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I have a fighter (warforged weaponmaster, level 6). He wields a Mordenkrad (2-handed hammer, brutal 1). He has a "Dwarven Thrower" Throwing Hammer (1-handed throwing weapon) sheathed at his belt.

In combat, he wants to draw the Dwarven Thrower and fling it at a ranged opponent. This is my interpretation of the required actions:

  • [free action] release primary hand from the Mordenkrad.
  • [minor action] draw Dwarven Thrower
  • [standard action] throw Dwarven Thrower at ranged opponent.
  • [free action] grasp Mordenkrad with primary hand.

Leaving a move action.

In this context, I'd like to know:

  1. Is my interpretation of the actions correct?
  2. Are there any penalties because of holding the Mordenkrad in the off hand?

I don't believe the Mordenkrad would be considered "Wielded" when held in the offhand. Is there support in the rules for this assertion either way?

Please cite where in the rules to find support for you answers.

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short answer is that you are correct. and there is no penalty. Don't have sources on hand, so I can't give a full answer. –  GMNoob Aug 26 '11 at 7:22
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2 Answers

up vote 10 down vote accepted

The rules don't actually define the terminology except as far as the phrases themselves. To wield a two-handed weapon, you have to use two hands. So your Mordenkrad cannot be wielded while throwing your hammer, since you can't hold it in two hands, and you will not get any associated bonuses if they applied.

I see nothing wrong with merely holding it up while you use the hammer, and I don't know of any associated penalties, since the rules don't cover it. It's not much different than throwing with a shield equipped.

Magical thrown weapons automatically return to their owner's hands after the attack is resolved, so if your Dwarven Thrower is magical, you will have to ignore the catch (which per the Rules Compendium you can do) and let it drop to the ground before putting your main hand back on the Mordenkrad.

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If you can't catch or hold a magical thrown weapon, doesn't it just fall at your feet? –  Snowbody Aug 26 '11 at 14:49
    
@Snowbody: I have no idea. Purely by RAW, the throw and catch are the same action, so the weapon would be thrown caught before you had the opportunity to put your hand back on the Mordenkrad. I have no idea if the catch is optional, but I assume you could free-action drop the Dwarven Thrower first. I will edit to reflect this. –  jprete Aug 26 '11 at 14:55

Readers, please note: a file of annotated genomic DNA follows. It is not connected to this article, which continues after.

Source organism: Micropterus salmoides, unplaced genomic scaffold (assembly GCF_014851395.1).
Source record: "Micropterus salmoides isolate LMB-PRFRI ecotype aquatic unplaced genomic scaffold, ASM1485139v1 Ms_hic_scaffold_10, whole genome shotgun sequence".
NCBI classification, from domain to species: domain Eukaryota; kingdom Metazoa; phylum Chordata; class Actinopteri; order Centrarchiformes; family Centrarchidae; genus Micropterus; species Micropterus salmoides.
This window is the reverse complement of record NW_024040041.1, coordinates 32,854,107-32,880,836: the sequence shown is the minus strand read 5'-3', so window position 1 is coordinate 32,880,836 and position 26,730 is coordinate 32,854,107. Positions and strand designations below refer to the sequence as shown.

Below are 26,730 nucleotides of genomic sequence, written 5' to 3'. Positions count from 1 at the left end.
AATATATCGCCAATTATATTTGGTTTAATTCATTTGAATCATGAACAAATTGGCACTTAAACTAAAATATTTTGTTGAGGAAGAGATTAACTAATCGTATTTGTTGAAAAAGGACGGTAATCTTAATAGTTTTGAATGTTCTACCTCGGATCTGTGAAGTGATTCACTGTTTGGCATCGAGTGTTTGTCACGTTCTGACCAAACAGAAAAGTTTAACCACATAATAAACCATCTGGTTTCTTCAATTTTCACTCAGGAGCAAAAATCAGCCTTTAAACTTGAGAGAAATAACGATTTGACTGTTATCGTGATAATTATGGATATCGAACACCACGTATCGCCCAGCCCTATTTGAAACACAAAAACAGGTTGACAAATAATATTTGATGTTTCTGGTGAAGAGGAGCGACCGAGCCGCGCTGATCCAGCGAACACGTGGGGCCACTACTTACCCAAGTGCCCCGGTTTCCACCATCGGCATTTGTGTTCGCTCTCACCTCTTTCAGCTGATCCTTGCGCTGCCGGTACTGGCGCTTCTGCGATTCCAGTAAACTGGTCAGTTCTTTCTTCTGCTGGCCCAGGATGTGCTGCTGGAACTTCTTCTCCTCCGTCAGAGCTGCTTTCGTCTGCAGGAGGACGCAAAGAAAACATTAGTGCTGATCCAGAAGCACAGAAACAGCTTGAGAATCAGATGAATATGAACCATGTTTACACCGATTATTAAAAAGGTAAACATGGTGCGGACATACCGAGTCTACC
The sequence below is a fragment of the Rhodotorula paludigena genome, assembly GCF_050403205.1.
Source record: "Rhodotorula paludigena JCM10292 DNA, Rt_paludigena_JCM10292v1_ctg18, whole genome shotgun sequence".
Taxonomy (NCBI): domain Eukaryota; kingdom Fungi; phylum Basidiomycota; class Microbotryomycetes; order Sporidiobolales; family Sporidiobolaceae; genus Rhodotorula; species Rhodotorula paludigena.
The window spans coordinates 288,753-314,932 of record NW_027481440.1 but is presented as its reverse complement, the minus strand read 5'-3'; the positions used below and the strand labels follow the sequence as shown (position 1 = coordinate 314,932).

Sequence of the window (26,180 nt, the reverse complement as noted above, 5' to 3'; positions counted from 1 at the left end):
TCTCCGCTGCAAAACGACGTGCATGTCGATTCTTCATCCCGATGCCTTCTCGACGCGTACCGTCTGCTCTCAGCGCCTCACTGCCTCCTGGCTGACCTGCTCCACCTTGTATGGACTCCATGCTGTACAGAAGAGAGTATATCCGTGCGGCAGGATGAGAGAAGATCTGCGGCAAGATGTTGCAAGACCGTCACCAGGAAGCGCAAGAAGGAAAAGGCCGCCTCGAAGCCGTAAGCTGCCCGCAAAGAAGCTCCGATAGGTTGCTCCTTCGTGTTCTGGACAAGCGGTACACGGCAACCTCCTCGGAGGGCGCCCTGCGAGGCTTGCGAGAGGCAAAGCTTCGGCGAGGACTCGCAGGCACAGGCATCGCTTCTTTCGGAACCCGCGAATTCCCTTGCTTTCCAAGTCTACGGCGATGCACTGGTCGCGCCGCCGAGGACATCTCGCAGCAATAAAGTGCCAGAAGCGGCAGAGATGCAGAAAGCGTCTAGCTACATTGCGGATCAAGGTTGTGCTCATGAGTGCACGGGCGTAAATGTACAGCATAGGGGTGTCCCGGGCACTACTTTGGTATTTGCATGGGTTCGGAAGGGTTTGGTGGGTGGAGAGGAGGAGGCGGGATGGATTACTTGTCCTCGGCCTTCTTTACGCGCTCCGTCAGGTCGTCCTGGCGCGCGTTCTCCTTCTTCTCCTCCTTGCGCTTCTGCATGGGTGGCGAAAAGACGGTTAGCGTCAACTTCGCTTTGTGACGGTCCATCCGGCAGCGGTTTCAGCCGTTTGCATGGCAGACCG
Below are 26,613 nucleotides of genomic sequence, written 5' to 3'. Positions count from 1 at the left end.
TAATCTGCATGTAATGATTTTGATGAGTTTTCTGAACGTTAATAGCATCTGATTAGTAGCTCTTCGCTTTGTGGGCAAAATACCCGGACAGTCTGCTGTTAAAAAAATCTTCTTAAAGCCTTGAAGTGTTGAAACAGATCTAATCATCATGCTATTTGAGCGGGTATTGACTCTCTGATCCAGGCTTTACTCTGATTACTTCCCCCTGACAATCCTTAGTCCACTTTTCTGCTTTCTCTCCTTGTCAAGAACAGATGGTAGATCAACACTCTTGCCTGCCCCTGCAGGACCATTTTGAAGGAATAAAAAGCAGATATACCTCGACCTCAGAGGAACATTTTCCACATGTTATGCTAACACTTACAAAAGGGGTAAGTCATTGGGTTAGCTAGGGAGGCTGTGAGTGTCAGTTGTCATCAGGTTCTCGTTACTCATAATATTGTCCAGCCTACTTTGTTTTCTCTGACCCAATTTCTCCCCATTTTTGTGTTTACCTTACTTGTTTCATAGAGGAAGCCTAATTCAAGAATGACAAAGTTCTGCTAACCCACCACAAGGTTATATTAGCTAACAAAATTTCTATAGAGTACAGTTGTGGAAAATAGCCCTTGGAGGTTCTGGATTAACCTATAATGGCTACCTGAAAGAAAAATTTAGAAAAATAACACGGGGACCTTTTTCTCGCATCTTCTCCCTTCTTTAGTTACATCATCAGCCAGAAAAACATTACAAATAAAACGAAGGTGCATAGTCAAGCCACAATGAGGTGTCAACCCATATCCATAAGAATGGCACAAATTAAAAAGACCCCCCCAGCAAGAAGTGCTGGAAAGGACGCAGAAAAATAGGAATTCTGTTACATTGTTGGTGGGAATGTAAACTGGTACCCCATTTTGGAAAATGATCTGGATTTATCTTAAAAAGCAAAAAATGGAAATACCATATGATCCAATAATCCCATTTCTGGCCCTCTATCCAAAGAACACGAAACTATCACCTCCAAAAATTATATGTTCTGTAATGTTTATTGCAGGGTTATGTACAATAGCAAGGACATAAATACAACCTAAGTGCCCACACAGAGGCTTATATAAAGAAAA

@jprete good point about the catch. I suppose I could forgo movement and use the move action to sheath the thrower again. Thanks! –  Aaron Aug 27 '11 at 14:35
    
Could the minor draw action be avoided with a clever choice of storage device for the axe? Drawing an arrow is considered a part of shooting a bow, after all –  blueberryfields Aug 28 '11 at 23:24
    
@jprete: From Player's Handbook (page 232). "Catching a returning thrown weapon is a free action; if you do not wish (or are unable) to catch the weapon, it falls at your feet in your space." –  Erik Burigo Aug 30 '11 at 16:48
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The is no penalty for holding the Mordenkrad in one hand while throwing the hammer.

A quarterstaff, which is also a two handed weapon can be explicitly held in one hand (though while doing so, it ceases to function as quarterstaff).

There is nothing in the rules that penalizes someone for throwing a weapon with one hand while holding something (a weapon, shield, implement or whatever) in the other hand.

As for the action usage, as others have said, that looks right.

Finally, remember that D&D isn't intended to be a perfect simulation. When I DM I'm perfectly happy to let my players do stuff like this, as well as the more complex: toss a throwing hammer whilst holding a sword and shield... I just rationalize it as stuffing the sword under their non-throwing arm or holding it awkwardly in their shield hand while throwing.

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Thanks for the reference on the Quarterstaff! –  Aaron Aug 27 '11 at 14:37
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Yeah - quarterstaff can be wielded in one hand as a staff implement, but not as a weapon. –  Simon Withers Aug 27 '11 at 15:32
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